Limited Time Offer: Save 30% on PRO with code WOOHOO »

Real-World Education for Modern Marketers

Join Over 600,000 Marketing Professionals

Start here!
N E X T
Text:  A A

Make Content Marketing Authentic: The Case of Customer Stories

by Jay Pinkert  |  
June 12, 2013
  |  4,521 views

Accomplished character actor and memoirist Stephen Tobolowsky reflected in a September 2012 National Public Radio interview on how true personal stories will always connect with audiences better than narratives artificially crafted to make a point.

Referencing his book The Dangerous Animals Club, Tobolowsky said, "True trumps clever any day of the week. So I really try to make sure that all of my stories in the book are (1) true, and (2) that they happened to me. It's far more important to tell a true story even if it's not perfect in all the details than to make up a clever lie."

Although many see content marketing as just that—marketing—smart marketers know that what they're delivering is a great story. At the heart of that is truth, education, and personality—however imperfect it all may be.

Small business owners are directly involved in all aspects of their business and have personal connections with customers. It stands to reason, then, that they have a wealth of powerful stories at their disposal.

Want to become a content marketing rock star? Grab attention and connect with potential customers through those stories. Here's how to do it authentically.


Celebrate the ordinary

Don't you hate it when businesses brag while obviously trying to look like they're not? In the age of social proof, authenticity is one of the most important qualities to cultivate in content marketing for small business.

Customer stories are the new building blocks of sales and marketing. But if you're just replacing company pitchmen with creepily jazzed customers in your content, you're still missing the mark.


Sign up for free to read the full article.Read the Full Article

Membership is required to access the full version of this how-to marketing article ... don't worry though, it's FREE!

WANT TO READ MORE?
SIGN UP TODAY ...
IT'S FREE!

We will never sell or rent your email address to anyone. We value your privacy. (We hate spam as much as you do.) See our privacy policy.

Sign in with one of your preferred accounts below:

Loading...

Jay Pinkert is director of content for Infusionsoft, provider of and all-in-one sales and marketing automation software for small businesses.

LinkedIn: Jay Pinkert

Twitter: @FollowtheLawyer

Rate this  

Overall rating

  • This has a 5 star rating
  • This has a 5 star rating
  • This has a 5 star rating
  • This has a 5 star rating
  • This has a 5 star rating
1 rating(s)

Add a Comment

Comments

  • by John Wed Jun 12, 2013 via mobile

    Nice one! Honesty really is the best policy.

  • by Vinay Bhagat Wed Jun 12, 2013 via web

    Jay - great article and I fully support your points. I would go a step further to say that if people tell their stories on a 3rd party site which has authentication, vetting etc, those stories are even more powerful. Here's an example - an Infusionsoft review on TrustRadius - a new online community that I started for professionals to share intelligence about technology products through in-depth reviews, discussions and networking:
    http://www.trustradius.com/reviews/infusionsoft-2013-02-06-10-48-38

  • by Cheryl McCullough Wed Jun 12, 2013 via web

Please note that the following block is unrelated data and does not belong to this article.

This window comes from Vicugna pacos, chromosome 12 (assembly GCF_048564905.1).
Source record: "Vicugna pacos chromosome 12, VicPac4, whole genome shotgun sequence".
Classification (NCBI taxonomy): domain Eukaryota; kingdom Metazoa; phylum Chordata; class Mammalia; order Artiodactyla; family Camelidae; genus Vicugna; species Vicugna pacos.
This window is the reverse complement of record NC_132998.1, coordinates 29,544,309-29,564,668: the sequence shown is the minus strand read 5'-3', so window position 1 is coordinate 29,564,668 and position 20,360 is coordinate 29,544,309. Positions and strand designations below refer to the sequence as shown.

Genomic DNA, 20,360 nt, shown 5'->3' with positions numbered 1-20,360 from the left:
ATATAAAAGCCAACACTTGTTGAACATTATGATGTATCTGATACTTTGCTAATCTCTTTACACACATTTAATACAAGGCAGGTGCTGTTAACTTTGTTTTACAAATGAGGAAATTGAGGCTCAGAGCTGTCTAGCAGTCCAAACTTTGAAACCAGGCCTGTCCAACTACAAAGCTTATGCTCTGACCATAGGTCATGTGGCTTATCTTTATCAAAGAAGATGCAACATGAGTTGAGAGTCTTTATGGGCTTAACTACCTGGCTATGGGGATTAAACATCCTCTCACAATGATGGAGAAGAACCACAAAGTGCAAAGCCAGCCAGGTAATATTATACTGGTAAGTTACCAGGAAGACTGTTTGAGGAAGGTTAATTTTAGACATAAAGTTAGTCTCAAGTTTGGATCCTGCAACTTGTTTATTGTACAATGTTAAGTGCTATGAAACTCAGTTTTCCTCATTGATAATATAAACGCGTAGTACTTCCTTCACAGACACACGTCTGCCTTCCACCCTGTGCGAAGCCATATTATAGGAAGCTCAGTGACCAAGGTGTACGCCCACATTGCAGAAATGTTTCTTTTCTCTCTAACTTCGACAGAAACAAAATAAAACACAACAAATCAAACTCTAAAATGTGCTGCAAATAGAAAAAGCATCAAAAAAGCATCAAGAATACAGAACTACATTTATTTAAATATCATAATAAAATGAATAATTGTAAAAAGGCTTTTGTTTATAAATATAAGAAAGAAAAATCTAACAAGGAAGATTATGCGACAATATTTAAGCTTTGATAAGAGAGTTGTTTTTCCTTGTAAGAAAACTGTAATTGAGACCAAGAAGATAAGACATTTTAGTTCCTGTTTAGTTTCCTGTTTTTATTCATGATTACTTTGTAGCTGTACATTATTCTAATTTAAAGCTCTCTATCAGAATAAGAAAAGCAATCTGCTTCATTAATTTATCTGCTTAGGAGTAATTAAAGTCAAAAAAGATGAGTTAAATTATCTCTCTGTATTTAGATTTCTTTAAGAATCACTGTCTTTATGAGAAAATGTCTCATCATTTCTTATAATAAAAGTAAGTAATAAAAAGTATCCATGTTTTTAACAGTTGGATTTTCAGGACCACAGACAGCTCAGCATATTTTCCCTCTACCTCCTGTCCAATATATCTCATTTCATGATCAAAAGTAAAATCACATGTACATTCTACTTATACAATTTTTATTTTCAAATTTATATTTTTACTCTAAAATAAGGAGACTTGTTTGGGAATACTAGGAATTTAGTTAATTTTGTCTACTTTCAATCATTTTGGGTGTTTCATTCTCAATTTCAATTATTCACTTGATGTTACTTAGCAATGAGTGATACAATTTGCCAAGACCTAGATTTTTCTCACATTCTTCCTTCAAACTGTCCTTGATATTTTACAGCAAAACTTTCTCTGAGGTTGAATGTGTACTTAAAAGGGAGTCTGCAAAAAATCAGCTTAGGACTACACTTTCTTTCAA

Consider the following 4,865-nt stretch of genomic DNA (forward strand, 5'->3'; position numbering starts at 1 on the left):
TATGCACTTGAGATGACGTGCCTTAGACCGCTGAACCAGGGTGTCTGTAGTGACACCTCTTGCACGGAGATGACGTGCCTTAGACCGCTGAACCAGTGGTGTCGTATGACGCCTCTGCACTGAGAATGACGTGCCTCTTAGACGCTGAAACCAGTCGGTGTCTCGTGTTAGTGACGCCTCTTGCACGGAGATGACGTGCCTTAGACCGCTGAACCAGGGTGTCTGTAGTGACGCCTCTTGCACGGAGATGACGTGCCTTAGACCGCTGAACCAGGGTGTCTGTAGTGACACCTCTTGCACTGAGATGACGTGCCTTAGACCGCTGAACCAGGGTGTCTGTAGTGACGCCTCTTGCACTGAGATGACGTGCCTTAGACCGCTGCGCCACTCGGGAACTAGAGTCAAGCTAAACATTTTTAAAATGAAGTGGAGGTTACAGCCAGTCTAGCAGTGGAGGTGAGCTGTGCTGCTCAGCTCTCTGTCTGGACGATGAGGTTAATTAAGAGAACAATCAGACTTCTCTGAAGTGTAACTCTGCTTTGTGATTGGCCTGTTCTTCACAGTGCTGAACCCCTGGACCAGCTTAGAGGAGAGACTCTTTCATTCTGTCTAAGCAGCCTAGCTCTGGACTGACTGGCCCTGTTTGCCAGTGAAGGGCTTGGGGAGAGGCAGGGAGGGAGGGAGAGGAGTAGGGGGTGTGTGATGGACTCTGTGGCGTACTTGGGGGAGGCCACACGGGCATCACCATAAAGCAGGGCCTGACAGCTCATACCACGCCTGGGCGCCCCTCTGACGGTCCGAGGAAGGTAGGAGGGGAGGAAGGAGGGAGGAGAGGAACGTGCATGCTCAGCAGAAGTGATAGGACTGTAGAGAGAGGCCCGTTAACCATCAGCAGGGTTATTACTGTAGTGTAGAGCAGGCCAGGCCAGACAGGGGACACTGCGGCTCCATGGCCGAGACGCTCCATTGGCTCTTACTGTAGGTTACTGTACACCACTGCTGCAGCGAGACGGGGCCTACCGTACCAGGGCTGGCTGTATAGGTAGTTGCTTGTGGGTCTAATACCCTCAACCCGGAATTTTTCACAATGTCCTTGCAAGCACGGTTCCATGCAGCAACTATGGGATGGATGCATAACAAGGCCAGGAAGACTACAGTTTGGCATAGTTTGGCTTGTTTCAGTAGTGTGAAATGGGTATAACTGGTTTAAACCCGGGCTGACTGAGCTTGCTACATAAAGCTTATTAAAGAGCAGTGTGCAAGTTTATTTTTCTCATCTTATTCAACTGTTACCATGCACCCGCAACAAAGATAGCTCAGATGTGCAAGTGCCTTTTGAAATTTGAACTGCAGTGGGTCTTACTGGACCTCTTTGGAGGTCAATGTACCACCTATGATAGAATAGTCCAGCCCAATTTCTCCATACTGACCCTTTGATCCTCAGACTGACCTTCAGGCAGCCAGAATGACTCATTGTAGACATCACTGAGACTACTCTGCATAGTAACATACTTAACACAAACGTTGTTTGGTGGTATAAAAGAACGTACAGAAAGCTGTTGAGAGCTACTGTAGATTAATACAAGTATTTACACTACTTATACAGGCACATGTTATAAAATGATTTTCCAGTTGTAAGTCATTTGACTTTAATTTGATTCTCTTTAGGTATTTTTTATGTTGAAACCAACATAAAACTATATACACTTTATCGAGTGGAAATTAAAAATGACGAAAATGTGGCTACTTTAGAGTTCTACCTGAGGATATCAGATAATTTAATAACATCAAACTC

Don't they say the truth always comes out! If you're not telling or portraying the truth about your company, someone will see through it. Honesty and personal customer stories will always look and feel more authentic :)

  • by Jasmine Wed Jun 12, 2013 via web

    Good point about simply asking them to tell you a story about themselves and their experience with your product or service. Have a conversation not just a Q&A. And if you make the customer really comfortable, they'll surprise you, saying things you wouldn't of made up-- if you tried!

  • by Jay Pinkert Thu Jun 13, 2013 via web

    Thanks for all the supportive comments.

    One thing I failed to mention was that collecting authentic customer stories -- particularly audio and video -- is much more enjoyable. Better content in fewer takes :)

  • by Gracious store Thu Jun 13, 2013 via web

    Stories are very good, they are means people use to connect to others, especially if they can identify with the characters in the story

  • by Michelle Mon Jul 8, 2013 via web

    Great tips on how to get real testimonials without it being forced. I'm working on a sales letter for a client that incorporates written testimonials. It's so true natural responses bring out things you wouldn't expect. Once respondent said of the company's accounting: "They are always right." Who would've thought? It was so direct and absolute, I hesitated to include it...Then I realized it was too good to leave out.

  • by Anupam Bonanthaya Thu Apr 24, 2014 via web

    Jay, nice article. as per the latest surveys of buyers - social proof is among'st the must-haves in a business website (along with things like contact #, product details, etc). the point though is that social proof can be many types ranging from customer testimonials to reviews to tweets to social sharing stats. so at one hand you don't want to inconvenience your customers in sharing love, and on the other hand your prospects care less about the type of proof. maybe they would love to see all (except for fake testimonials ofcourse).

MarketingProfs uses single
sign-on with Facebook, Twitter, Google and others to make subscribing and signing in easier for you. That's it, and nothing more! Rest assured that MarketingProfs: Your data is secure with MarketingProfs SocialSafe!